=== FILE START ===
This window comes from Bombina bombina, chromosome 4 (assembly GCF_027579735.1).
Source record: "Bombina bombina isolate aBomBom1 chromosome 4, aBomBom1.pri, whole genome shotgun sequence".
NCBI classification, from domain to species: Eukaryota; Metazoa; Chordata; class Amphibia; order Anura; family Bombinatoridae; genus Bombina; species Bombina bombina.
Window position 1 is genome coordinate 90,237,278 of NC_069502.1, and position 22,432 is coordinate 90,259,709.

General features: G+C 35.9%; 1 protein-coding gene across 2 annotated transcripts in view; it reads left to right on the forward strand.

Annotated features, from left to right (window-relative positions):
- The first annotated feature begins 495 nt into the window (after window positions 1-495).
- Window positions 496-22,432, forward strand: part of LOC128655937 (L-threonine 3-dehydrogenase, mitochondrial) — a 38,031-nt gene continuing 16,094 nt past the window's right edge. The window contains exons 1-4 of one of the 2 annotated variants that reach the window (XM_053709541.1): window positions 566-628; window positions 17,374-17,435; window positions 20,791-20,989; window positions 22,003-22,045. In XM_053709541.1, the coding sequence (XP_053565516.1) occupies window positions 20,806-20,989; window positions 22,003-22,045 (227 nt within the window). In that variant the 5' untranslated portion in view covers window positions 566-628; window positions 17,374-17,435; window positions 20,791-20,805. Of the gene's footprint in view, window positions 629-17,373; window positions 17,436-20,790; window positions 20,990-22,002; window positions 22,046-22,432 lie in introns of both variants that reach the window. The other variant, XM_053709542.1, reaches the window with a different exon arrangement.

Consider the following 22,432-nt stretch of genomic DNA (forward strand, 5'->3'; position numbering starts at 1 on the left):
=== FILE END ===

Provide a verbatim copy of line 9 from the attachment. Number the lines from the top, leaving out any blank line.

Consider the following 22,432-nt stretch of genomic DNA (forward strand, 5'->3'; position numbering starts at 1 on the left):